When the Patent Troll Comes Calling
Pretend you’re one of the Western New York credit unions unlucky enough to be sued in federal court last Friday by a company accusing them of violating its patents for ATM technology and seeking treble damages. After cursing the legal profession and lamenting the fact that the sharp decrease in law school applicants hasn’t come fast enough to spare your credit union, what should you do?
First, you should get some background. The company in question, Automated Transactions, LLC, is seeking to protect and profit from a series of patents it obtained in the mid-90s related to the use of the Internet to access services through an ATM. For instance, patent number 247, which the credit unions are accused of violating, enables users to access “an automated retail terminal in which a plurality of cards and/or services are provided in an integrated system . . . For example in a combination ATM and Internet kiosk the same credit card and/or smartcard reader is used for both the ATM and the Internet kiosk functions.”
Since you may very well have an ATM that provides those functions, should you immediately begin settlement negotiations? Not by a longshot. First, the company involved has had a tough time enforcing its patent claims in court. Last April, a claim brought against 7-11 and its ATM supplier was dismissed by a federal appeals court (In re Transactions Holding Limited, LLC, 484 Fed Appx 469 (2012)). The ruling affirmed a decision by the Patent Office to narrow the scope of the company’s patent. The court agreed with the administrators’ finding that aspects of the patent were too obvious to be worthy of legal protection. In addition, the court pointed out that the patent only applied to those ATMs directly connected to the Internet.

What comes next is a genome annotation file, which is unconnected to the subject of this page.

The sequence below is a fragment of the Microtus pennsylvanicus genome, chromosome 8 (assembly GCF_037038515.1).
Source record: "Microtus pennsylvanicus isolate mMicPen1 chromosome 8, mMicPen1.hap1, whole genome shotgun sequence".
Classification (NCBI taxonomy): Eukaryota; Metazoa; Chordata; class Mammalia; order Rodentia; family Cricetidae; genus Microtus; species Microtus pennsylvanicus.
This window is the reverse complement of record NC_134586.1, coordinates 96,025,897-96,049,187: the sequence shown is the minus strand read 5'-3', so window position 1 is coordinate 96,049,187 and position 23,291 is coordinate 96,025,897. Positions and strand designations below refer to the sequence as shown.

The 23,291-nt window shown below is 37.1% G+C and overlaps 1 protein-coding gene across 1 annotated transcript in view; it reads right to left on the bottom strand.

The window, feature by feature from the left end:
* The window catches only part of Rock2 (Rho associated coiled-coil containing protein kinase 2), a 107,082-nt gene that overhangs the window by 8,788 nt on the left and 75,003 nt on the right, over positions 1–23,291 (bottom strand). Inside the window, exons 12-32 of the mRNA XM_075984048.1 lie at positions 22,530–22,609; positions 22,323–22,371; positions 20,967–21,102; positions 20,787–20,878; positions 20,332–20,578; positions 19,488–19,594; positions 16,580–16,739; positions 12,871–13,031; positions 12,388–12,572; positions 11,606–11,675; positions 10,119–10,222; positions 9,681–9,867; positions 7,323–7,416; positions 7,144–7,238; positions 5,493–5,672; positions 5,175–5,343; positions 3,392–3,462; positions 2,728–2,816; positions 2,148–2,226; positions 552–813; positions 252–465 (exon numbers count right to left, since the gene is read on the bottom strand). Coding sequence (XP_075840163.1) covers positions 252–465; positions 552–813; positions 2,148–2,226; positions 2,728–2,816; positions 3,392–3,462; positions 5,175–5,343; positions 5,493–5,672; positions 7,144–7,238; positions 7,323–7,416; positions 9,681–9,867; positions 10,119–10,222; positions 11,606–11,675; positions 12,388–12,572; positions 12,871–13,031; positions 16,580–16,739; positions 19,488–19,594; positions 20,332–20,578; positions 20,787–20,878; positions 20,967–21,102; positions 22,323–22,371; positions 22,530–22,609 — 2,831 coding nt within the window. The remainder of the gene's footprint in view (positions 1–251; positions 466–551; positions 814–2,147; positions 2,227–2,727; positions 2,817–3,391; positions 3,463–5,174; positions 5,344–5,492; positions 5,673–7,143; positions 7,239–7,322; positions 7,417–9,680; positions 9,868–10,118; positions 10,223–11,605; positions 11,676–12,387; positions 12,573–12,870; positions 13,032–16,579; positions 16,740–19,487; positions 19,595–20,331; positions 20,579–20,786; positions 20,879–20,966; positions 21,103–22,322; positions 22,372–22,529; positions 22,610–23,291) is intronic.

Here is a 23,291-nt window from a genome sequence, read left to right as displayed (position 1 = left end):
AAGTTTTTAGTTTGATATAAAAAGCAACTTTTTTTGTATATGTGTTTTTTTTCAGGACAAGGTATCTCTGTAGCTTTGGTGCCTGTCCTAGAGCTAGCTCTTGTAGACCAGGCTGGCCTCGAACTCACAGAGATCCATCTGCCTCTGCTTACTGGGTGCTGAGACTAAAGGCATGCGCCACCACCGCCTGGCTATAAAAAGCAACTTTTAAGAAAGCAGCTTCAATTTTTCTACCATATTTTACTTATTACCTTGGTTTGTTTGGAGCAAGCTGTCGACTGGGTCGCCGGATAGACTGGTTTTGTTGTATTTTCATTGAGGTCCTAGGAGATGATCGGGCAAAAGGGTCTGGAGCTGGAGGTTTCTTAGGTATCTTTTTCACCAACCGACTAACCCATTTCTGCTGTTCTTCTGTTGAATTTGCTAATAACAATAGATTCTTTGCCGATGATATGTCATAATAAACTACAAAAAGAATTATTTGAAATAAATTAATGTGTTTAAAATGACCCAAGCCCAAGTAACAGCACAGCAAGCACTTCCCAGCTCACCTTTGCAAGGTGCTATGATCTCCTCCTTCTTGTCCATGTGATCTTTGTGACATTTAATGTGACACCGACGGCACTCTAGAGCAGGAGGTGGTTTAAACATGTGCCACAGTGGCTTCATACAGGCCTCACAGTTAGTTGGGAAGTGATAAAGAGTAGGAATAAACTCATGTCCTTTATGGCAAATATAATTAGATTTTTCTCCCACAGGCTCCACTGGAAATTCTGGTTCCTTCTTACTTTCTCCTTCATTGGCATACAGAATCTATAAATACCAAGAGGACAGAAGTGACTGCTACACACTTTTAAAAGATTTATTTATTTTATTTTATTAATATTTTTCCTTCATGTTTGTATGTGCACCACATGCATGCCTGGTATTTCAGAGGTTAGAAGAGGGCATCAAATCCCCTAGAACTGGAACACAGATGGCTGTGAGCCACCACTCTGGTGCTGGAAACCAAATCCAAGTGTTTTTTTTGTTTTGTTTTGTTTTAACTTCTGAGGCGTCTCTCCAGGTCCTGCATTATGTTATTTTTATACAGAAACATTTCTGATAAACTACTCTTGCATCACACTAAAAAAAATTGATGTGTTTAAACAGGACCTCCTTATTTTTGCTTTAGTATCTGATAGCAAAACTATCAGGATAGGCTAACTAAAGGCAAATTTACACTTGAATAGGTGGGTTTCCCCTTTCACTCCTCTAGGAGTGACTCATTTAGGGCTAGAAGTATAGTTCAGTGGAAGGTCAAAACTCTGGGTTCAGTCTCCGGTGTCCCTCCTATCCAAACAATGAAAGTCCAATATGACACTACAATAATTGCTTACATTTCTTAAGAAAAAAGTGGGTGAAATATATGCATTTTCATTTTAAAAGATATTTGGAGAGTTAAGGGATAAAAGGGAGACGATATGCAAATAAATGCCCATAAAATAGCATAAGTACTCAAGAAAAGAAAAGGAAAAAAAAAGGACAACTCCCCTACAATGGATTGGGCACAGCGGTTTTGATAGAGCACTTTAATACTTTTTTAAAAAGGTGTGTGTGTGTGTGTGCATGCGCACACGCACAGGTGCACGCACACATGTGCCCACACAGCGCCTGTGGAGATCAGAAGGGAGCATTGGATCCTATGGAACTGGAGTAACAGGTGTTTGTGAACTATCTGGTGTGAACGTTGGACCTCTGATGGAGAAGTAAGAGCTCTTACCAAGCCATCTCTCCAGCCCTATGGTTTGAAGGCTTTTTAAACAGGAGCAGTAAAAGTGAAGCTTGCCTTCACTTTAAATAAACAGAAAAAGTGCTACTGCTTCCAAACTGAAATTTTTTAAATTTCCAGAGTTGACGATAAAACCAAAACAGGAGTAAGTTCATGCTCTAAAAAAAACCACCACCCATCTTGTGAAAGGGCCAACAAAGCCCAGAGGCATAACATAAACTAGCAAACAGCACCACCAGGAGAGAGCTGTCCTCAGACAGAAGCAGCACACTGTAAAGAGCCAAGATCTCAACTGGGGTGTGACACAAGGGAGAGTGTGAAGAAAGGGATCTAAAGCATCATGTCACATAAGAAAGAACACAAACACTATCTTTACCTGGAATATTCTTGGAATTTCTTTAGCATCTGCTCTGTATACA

Now, I am not a patent attorney and it is not the type of thing you can pick up on the fly, but it appears that you have at least some grounds to contest the claim. So the next step you should take is to dust off your vendor agreements with the company or companies that provided you with your ATM technology. You are looking for any language in the contract in which your vendor agrees to indemnify you against claims brought by third parties related to the unauthorized use of this technology. If an indemnification clause isn’t in your contract, make sure one is going forward and still contact your attorney. Under New York’s Uniform Commercial Code “unless otherwise agreed,” a merchant providing software stipulates that the technology is free of any rightful third-party claims. In other words, if the patent claim ultimately has merit, the vendor should be on the hook for the at least some of the resulting damages. These third-party claims are very common.
I understand the temptation to simply settle and move on; however, that might not be the best approach. Patent litigation is going to become more, not less, prevalent as everything from online banking to mobile apps could be subject to competing claims of ownership and patent violations. It simply won’t be cost-effective to sign a licensing agreement to pay for technology every time your credit union is threatened with a lawsuit.